Dinner on Monday evening was at one of Gurney Drive’s mainstay eating spots: Song River Café.
Song River Café was founded back in 1948 by Mr Koay Kek Chye, and is now run by his son, Koay Jin See. Located in a pre-war residential bungalow-turned-food court, the place exuded a retro, old world atmosphere.
The “choo char” (cooked food) stall anchoring the food court in the evening was started by Mr Tan Weng On in 1990. He still goes around recommending dishes and noting down orders personally.
Stingray gulai tumis - this is a spicy, sweet-sour fish stew, which gets its dominant flavour from a well-tempered spice mix consisting of shallots, galangal, fresh turmeric, belacan (fermented shrimp paste) and lemongrass. Its fairly liquid, almost soup-like gravy gets its sourish tang from tamarind paste (asam Jawa). Sugar (I opted for palm sugar) and salt are added to balance out the flavours. It’s close to, yet distinctly different) from Thai tom yum, as no lime or fakir lime leaves were used. And Malaysian belacan (fermented shrimp paste) has its own distinct flavour and scent which were very different from Thai nam pla (fermented fish sauce) used for tom yum.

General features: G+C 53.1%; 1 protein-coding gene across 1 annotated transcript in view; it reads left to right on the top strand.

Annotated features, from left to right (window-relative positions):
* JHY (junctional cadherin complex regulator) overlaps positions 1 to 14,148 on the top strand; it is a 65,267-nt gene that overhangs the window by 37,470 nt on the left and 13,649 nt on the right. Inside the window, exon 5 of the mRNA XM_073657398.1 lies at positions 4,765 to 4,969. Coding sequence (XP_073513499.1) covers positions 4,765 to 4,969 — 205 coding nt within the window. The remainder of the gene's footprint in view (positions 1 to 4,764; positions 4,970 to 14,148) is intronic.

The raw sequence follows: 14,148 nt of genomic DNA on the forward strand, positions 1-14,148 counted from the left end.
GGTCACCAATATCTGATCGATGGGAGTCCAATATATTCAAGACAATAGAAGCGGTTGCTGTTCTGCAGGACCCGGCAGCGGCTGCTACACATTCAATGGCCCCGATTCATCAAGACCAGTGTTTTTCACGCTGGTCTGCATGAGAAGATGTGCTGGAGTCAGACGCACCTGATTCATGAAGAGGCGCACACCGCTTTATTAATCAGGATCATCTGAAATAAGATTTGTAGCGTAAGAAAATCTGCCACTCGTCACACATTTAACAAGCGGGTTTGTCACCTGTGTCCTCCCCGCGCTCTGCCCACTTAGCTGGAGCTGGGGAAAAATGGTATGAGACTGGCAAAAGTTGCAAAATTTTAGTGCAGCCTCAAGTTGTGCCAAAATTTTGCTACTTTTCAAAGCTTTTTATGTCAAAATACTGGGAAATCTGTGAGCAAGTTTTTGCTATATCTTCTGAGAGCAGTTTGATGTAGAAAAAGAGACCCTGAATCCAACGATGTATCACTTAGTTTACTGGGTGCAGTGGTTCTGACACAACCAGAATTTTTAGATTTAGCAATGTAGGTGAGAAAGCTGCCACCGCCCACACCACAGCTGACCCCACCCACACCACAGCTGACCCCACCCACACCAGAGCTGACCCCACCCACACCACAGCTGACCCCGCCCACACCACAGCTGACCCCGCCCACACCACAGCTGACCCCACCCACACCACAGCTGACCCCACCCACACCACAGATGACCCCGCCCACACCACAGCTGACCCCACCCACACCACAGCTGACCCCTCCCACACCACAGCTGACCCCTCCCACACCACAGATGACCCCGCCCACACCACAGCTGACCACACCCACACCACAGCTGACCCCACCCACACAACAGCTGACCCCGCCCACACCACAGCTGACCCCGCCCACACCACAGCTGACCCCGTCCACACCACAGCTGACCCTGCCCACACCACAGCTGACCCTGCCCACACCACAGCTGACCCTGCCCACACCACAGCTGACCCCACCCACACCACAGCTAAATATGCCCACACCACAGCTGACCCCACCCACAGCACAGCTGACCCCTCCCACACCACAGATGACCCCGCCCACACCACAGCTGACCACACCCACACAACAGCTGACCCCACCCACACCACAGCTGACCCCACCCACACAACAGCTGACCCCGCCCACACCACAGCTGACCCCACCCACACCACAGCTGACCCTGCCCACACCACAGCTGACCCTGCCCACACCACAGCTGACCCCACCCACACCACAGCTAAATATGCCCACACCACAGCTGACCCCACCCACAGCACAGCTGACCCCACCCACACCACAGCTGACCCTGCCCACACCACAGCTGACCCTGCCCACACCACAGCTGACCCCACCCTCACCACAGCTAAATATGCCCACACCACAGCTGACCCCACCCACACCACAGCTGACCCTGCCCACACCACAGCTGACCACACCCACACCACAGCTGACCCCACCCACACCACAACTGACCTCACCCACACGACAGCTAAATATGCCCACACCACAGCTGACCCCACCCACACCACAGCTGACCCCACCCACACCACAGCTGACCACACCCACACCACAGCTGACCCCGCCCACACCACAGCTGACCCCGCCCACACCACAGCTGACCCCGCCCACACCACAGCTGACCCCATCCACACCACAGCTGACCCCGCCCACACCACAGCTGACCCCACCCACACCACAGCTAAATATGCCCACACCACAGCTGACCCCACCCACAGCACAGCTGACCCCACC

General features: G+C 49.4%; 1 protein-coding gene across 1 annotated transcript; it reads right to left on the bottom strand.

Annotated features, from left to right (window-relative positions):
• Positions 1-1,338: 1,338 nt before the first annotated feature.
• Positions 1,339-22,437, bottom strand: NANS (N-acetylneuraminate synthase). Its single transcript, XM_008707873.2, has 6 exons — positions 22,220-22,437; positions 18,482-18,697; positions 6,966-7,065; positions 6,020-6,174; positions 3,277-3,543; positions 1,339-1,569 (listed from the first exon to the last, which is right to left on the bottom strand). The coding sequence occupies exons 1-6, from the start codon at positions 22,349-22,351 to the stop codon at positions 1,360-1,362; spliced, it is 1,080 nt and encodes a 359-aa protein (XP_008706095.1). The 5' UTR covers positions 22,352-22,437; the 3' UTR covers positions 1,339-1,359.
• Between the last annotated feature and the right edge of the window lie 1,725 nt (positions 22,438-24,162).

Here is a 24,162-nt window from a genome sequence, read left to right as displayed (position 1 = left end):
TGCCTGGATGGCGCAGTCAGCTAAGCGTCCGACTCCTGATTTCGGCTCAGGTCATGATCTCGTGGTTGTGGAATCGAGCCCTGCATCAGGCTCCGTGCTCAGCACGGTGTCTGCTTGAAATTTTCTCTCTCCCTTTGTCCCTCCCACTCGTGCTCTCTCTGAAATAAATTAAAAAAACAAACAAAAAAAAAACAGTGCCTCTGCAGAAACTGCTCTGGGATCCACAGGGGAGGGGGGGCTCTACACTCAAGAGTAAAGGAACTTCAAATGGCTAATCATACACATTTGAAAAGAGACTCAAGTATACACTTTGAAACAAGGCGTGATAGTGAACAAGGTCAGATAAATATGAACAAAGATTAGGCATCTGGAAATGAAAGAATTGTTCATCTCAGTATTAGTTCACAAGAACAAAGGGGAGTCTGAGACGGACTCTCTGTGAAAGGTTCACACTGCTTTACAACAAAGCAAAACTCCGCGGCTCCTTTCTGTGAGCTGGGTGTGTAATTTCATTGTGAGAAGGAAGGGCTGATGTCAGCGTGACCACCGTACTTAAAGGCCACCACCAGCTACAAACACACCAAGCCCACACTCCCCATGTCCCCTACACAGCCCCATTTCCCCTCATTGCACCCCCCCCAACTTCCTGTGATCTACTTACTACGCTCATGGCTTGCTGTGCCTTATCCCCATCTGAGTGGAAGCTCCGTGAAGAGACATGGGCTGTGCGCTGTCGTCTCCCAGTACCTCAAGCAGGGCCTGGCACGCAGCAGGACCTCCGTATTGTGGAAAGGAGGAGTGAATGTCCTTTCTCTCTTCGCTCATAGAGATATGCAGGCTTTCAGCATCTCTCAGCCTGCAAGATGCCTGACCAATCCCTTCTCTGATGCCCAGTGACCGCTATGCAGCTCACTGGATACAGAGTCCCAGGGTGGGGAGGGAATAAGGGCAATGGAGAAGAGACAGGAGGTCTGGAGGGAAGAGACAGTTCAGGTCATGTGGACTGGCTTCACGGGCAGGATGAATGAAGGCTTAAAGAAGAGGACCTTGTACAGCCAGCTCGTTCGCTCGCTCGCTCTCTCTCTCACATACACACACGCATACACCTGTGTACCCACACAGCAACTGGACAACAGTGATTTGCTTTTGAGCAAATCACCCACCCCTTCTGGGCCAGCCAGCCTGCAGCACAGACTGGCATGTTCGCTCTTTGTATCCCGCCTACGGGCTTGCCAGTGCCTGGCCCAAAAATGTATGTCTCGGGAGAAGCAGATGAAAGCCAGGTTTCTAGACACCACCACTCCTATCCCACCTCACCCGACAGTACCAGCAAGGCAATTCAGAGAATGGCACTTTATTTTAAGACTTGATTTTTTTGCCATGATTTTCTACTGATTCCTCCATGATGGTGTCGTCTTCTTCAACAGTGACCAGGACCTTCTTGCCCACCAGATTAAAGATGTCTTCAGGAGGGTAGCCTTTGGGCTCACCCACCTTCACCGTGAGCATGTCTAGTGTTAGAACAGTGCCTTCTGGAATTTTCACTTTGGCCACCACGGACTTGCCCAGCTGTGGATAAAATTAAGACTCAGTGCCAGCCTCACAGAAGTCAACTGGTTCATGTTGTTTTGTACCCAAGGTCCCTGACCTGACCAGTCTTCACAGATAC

Stir-fried chicken with ginger and scallions - this is a Cantonese classic, adopted by most other regional Chinese cooking styles, as it’s so simple yet flavoursome. The dish was done quite well here, though the flavours were more subtle than I’d have preferred.
Steamed egg tofu topped with seafood mousse - this was a delicate, well put-together dish, with the soft egg tofu complemented by the sharper shrimp-fish flavours of the topping. The egg sauce was flavoursome, but lacked the traditional Shaoxing wine/ginger juice combination that I liked.
We also ordered from other stalls at the food court: the grilled chicken wings from Ah Seng which dates back to the 1970s, and are still regarded as one of the best on the island. Well-marinated, moist flavoursome chicken wings with crisp, salty-sweet caramelised skin.
An Nya’s “oh chien”/oyster omelette stall which also dates back to the early-70s. Ah Nya still used the local Penang oysters: tiny, sweet bulbs bursting with flavours. Most other “oh chien” vendors in Penang nowadays used larger oysters imported from Thailand, or the Malaysian East Coast states of Kelantan and Terengganu.
We also ordered a very spicy Penang otak-otak (spicy fish mousse wrapped in banana leaf parcels & steamed). Penang otak-otak is a close cousin to Thai hor mok and Cambodian amok. My favourite is the Penang one, as its use of wild betel leaves (Malay: daun kadok) lent the fish custard a deliciously addictive scent.
The food stalls above open at around 5.30pm. In the mornings, separate stalls within the food court will be opened, and especially popular is the bak kut teh /pork-rib soup stall at breakfast-time.
Song River Café, 65, Gurney Drive (near intersection with Birch Road)
George Town 10250, Penang, Malaysia
Tel: +6012 492 7275 (Lunch)/+604 228 5570 (Dinner)
Opening hours: 7am to 3am daily, except Tuesdays